Sales revenue was up nearly 70% (to A$202.7 million) on the previous quarter while total rare earth oxide production rose more than 30% to 4209t.
Sales receipts were up nearly 65% to $151 million.
Within Lynas' total output, NdPr production came in at 1359t, versus 1255t in the September period.
Sustained demand saw the NdPr market price reach US$100/kg in November, the first time the key input for permanent has reached such a level since 2011.
Lynas CEO Amanda Lacaze batted away analyst queries as to whether buyers were seeking alternatives given the strong pricing, saying that quest had been in action for "many years" and had been a failure because the alternatives "don't work as well".
It was also pointed out the NdPr is a small cost within the overall battery equation.
More generally, Lacaze said the company was now firmly focused on growth in line with a market that "appears" to be growing at "an accelerating rate".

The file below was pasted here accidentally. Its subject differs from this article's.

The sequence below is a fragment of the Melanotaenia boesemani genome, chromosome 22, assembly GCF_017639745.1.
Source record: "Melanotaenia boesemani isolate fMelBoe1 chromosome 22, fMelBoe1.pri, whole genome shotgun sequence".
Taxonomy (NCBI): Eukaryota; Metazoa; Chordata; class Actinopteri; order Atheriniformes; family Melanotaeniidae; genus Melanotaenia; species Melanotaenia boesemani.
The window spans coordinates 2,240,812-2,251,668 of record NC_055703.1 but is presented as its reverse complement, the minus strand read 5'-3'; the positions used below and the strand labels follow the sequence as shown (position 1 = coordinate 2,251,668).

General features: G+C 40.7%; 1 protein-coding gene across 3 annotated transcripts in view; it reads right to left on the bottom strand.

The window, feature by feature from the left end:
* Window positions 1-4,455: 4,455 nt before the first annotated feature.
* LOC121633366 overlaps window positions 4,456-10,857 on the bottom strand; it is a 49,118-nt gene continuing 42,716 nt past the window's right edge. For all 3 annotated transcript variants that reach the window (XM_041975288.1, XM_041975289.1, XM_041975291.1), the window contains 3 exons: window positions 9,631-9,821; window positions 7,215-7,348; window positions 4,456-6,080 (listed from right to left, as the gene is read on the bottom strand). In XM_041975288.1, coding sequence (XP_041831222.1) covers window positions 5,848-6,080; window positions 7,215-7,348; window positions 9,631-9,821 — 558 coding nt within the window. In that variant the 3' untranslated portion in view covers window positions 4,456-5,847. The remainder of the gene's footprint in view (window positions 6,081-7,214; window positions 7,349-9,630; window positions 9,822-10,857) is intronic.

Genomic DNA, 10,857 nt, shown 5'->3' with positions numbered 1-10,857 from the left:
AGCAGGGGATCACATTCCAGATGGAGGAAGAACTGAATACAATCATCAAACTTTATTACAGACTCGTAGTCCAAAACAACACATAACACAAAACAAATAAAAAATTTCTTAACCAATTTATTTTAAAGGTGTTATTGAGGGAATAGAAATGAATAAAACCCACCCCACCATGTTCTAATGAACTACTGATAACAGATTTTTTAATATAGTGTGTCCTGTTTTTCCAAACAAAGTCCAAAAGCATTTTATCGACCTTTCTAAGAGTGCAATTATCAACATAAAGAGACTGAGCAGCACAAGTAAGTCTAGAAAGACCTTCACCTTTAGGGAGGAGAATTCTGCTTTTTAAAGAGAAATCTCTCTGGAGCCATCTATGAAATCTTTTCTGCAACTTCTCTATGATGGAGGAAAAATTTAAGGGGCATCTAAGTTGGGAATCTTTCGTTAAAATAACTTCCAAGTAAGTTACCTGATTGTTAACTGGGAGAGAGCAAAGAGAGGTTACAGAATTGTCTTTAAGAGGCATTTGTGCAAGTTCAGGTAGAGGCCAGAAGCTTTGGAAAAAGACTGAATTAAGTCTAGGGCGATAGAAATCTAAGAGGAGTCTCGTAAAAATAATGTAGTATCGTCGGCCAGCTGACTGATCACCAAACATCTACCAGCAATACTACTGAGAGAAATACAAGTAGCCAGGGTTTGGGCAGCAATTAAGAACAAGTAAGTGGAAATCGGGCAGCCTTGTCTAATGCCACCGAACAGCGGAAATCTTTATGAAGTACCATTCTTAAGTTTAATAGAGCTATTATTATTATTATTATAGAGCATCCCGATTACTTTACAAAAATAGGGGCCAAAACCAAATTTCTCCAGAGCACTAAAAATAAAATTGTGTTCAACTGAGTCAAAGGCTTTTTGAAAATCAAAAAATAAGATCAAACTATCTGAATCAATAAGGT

At Lynas' key growth project, the Kalgoolie rare earths processing facility, the first three of five kiln sections were delivered to site following their arrival in Western Australia in late November, with additional fabricated steel tanks also delivered and the first bolted tank installed.
Lacaze indicated Lynas was confident of delivering the project on time and budget despite analysts routinely suggesting neither would happen.
Lynas had a closing cash balance of A$674.2 million at the end of the December quarter, slightly up on the September 30 number of $667.3 million.
Shares in Lynas were up 0.5% to $11.15 in early trade, capitalising the company at $10 billion.
The stock was trading at circa $1.40 less than two years ago.